Paremiologists obtained their international E-forum in 1995: Teodor Flonta's journal De Proverbio, published at the University of Tasmania, and from now on the current authors enlist themselves among the grateful users of that tribune. De Proverbio has adopted a pleasant tradition of dedicating whole issues (at the beginning as a special rubric The Masters) to prominent paremiologists, and it appears to be quite symbolic that the first in the series was dedicated to Wolfgang Mieder and the latest, not yet completed seventh issue is dedicated to the late Matti Kuusi (the third and fourth issues were devoted to Archer Taylor, sixth to Grigori Permyakov, etc.).

1.2. The international type-index of proverbs

The idea to compile an international type-index and work out an international classification system of proverbs evolved step-by-step, Kuusi put them into practice together with social scientist Outi Lauhakangas (his daughter). The latter has by now finished a survey introducing their grand achievement, The M6* international type-system of proverbs that will shortly be published in the FFC series. Mainly during the 60s and 70s the pink card-index that Kuusi had originally intended as a personal databank to support his memory developed into an extensive data source of global range. Outi Lauhakangas (in print, chapter 2) recalls that up to the 70s Kuusi registered only proverb types with Finnish parallels, but further on he documented everything interesting from the international point of view. The type-index globalized in accordance with the expansion of Kuusi's interests and sources.


The full text of this article is published in De Proverbio - Issue 7:1998 & Issue 8:1998, an electronic book, available from amazon.com and other leading Internet booksellers.

When Proverbia septentrionalia came out, Matti Kuusi was already 71 years old and he had decided that the volume of Baltic-Finnic favourite proverbs would be his swan song in that project. The lesser collaborators held a naive opinion at the time (1985--1986) that, despite of Kuusi's resignation, they would manage to continue the work soon because the logic of the matter demanded it, and sent several memoranda on the subject to relevant institutions in both countries. It should have been easy to continue the Baltic-Finnic edition also technically as its general principles, the pattern of type article, etc., had already been worked out and tested in the volume of favourites. But apparently Kuusi's retirement deprived the project of its previous radiance, there occurred a change of priorities in Finnish folkloristics, and also in the Estonian team the interest shifted towards riddles by the second half of the 80s. Therefore, by the change of decades the prospect of continuing the project had decreased to being purely theoretical. The ex-participants from Estonia were particularly sad about it, because the preparatory work for Proverbia septentrionalia had been especially extensive on the Estonian side, and a lot of it had not been put into proper use yet -- for example, a vast amount of confirmed parallels in Votic, Livonian and Vepsian editions, the card-indexes of Estonian--Finnish and Estonian--Russian proverb equivalents, and so on.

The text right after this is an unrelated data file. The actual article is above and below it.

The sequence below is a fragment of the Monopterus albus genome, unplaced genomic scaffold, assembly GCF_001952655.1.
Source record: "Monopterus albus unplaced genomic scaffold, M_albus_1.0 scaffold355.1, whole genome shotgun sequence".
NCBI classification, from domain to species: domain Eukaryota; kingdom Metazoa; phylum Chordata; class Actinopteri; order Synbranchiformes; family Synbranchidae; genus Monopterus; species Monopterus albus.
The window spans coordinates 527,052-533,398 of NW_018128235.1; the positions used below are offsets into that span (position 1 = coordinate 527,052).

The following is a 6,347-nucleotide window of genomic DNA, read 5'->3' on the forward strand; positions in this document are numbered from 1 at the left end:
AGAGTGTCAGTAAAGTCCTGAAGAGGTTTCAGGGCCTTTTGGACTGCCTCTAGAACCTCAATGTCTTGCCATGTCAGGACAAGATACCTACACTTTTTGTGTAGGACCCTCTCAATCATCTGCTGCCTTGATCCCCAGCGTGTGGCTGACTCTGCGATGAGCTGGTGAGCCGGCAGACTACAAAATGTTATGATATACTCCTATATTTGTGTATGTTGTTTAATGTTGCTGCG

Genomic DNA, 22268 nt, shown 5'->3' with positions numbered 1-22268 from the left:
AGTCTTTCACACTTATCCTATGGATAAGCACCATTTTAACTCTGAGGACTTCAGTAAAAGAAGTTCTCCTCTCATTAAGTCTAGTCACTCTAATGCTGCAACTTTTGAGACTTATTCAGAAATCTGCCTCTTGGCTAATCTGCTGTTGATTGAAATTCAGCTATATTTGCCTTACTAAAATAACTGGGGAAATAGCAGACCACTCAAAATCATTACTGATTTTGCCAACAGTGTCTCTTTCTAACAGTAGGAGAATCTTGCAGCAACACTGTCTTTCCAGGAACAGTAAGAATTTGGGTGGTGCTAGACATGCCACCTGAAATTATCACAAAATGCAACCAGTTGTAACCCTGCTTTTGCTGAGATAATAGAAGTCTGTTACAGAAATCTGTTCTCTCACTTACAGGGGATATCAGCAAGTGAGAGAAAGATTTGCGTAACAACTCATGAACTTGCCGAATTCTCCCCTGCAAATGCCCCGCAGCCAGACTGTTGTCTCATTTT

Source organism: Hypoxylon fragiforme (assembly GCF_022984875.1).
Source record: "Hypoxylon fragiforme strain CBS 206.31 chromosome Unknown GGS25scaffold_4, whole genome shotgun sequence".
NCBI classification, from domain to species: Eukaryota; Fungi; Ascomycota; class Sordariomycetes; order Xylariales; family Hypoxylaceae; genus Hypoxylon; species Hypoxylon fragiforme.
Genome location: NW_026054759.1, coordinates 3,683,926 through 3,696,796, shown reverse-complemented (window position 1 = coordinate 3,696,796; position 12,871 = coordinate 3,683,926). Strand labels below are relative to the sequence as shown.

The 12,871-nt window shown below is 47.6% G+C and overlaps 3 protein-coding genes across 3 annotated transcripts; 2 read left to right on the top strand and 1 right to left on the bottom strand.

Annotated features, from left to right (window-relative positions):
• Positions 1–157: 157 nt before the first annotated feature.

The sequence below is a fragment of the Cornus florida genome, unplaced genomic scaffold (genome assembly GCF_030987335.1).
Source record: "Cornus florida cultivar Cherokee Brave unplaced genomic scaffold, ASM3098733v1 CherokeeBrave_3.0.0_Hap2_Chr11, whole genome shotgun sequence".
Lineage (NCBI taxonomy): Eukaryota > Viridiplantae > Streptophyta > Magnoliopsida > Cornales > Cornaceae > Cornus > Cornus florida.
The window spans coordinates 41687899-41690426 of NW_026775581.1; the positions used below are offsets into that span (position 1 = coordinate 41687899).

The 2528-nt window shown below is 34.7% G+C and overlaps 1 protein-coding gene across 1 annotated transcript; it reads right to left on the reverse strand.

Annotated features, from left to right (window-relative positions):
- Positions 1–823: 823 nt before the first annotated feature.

2.2. The second coming

In the autumn of 1993 consultations concerning the continuing of the Baltic-Finnic edition were fortunately revived. The preliminary dialogue was held by the Finnish language professor of Helsinki University Pentti Leino and Arvo Krikmann, who came to the conclusion that the Estonian side stands a realistic perspective in taking up the work, though one-sidedly for the time being, with the follow-up volumes of Proverbia septentrionalia by applying the preliminary work carried out so far. The Tartu paremiology group (Arvo Krikmann, Ingrid Sarv, Rein Saukas and Anne Hussar) commenced working, provided with praiseworthy support from the Open Estonia Foundation in 1994 and 1995.

In May 1995 the perspectives to continue Proverbia septentrionalia were discussed in Tartu at the initiative of Pentti Leino and the undersigned. The Finnish colleagues became convinced that the Estonians were quite earnest and that the prognosis of the results tended to look optimistic. It was agreed that it would not be right to limit ourselves to merely publishing the common Baltic-Finnic material, therefore the meeting decided to draw a project Pohjois-Euroopan kansojen yhteisten sananlaskujen vertaileva tutkimus (the comparative study of the common proverbs of North European peoples), and submit it to be financed by Suomen Kulttuurirahasto (Finnish Cultural Foundation). On the Finnish side Pentti Leino, the head of the folklore archive of FLS, Pekka Laaksonen and Pekka Hakamies were elected to supervise the planning of the project and to secure the scholarly standard of the work carried out. On the Estonian side, Arvo Krikmann was elected for the same purposes. It was agreed upon that Estonian paremiologists would continue the preparatory work of the follow-up volumes of Proverbia septentrionalia, and give the results of their work (in fact, a draft manuscript) as computer database to their Finnish colleagues for augmentation.